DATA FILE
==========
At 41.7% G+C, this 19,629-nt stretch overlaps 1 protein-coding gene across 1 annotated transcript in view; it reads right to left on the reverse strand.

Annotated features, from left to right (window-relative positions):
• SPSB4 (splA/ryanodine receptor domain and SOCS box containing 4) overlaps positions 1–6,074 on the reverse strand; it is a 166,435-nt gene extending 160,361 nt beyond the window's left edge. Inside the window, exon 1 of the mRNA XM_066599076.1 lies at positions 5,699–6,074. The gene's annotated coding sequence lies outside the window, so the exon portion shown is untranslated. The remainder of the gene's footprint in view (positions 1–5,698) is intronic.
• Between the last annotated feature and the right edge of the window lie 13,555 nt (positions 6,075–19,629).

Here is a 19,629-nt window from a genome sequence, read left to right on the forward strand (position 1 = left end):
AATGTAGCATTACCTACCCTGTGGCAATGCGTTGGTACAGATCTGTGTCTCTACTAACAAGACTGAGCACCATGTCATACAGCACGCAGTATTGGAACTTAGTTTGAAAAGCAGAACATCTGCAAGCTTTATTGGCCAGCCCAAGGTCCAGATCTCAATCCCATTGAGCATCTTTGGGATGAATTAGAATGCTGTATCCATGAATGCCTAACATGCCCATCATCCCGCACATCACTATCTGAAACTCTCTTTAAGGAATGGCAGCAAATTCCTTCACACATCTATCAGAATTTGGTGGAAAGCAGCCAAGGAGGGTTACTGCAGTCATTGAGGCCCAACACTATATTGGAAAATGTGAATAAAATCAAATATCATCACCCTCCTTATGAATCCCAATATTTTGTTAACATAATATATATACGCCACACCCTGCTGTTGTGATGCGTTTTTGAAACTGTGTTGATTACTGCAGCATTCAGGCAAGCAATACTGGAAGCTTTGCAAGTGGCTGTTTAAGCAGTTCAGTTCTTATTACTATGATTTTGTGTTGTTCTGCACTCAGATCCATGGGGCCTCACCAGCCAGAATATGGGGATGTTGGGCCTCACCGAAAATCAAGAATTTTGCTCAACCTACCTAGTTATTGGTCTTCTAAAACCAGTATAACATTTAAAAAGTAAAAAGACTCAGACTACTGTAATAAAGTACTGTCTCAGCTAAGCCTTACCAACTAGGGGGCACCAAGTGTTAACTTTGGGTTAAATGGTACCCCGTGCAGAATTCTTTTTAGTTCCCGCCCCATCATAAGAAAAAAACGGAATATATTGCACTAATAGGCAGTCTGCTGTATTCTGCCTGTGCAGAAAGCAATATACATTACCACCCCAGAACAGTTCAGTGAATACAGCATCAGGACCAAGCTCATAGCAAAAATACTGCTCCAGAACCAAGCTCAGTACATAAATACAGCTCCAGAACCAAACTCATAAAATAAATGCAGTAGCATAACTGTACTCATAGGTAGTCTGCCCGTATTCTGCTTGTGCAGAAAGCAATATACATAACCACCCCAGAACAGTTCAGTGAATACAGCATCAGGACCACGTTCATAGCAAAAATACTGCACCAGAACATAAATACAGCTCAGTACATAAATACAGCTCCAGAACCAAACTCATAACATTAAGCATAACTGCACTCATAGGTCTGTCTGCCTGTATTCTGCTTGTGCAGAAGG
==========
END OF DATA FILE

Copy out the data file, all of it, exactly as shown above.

At 41.7% G+C, this 19,629-nt stretch overlaps 1 protein-coding gene across 1 annotated transcript in view; it reads right to left on the reverse strand.

Annotated features, from left to right (window-relative positions):
• SPSB4 (splA/ryanodine receptor domain and SOCS box containing 4) overlaps positions 1–6,074 on the reverse strand; it is a 166,435-nt gene extending 160,361 nt beyond the window's left edge. Inside the window, exon 1 of the mRNA XM_066599076.1 lies at positions 5,699–6,074. The gene's annotated coding sequence lies outside the window, so the exon portion shown is untranslated. The remainder of the gene's footprint in view (positions 1–5,698) is intronic.
• Between the last annotated feature and the right edge of the window lie 13,555 nt (positions 6,075–19,629).

Here is a 19,629-nt window from a genome sequence, read left to right on the forward strand (position 1 = left end):
AATGTAGCATTACCTACCCTGTGGCAATGCGTTGGTACAGATCTGTGTCTCTACTAACAAGACTGAGCACCATGTCATACAGCACGCAGTATTGGAACTTAGTTTGAAAAGCAGAACATCTGCAAGCTTTATTGGCCAGCCCAAGGTCCAGATCTCAATCCCATTGAGCATCTTTGGGATGAATTAGAATGCTGTATCCATGAATGCCTAACATGCCCATCATCCCGCACATCACTATCTGAAACTCTCTTTAAGGAATGGCAGCAAATTCCTTCACACATCTATCAGAATTTGGTGGAAAGCAGCCAAGGAGGGTTACTGCAGTCATTGAGGCCCAACACTATATTGGAAAATGTGAATAAAATCAAATATCATCACCCTCCTTATGAATCCCAATATTTTGTTAACATAATATATATACGCCACACCCTGCTGTTGTGATGCGTTTTTGAAACTGTGTTGATTACTGCAGCATTCAGGCAAGCAATACTGGAAGCTTTGCAAGTGGCTGTTTAAGCAGTTCAGTTCTTATTACTATGATTTTGTGTTGTTCTGCACTCAGATCCATGGGGCCTCACCAGCCAGAATATGGGGATGTTGGGCCTCACCGAAAATCAAGAATTTTGCTCAACCTACCTAGTTATTGGTCTTCTAAAACCAGTATAACATTTAAAAAGTAAAAAGACTCAGACTACTGTAATAAAGTACTGTCTCAGCTAAGCCTTACCAACTAGGGGGCACCAAGTGTTAACTTTGGGTTAAATGGTACCCCGTGCAGAATTCTTTTTAGTTCCCGCCCCATCATAAGAAAAAAACGGAATATATTGCACTAATAGGCAGTCTGCTGTATTCTGCCTGTGCAGAAAGCAATATACATTACCACCCCAGAACAGTTCAGTGAATACAGCATCAGGACCAAGCTCATAGCAAAAATACTGCTCCAGAACCAAGCTCAGTACATAAATACAGCTCCAGAACCAAACTCATAAAATAAATGCAGTAGCATAACTGTACTCATAGGTAGTCTGCCCGTATTCTGCTTGTGCAGAAAGCAATATACATAACCACCCCAGAACAGTTCAGTGAATACAGCATCAGGACCACGTTCATAGCAAAAATACTGCACCAGAACATAAATACAGCTCAGTACATAAATACAGCTCCAGAACCAAACTCATAACATTAAGCATAACTGCACTCATAGGTCTGTCTGCCTGTATTCTGCTTGTGCAGAAGG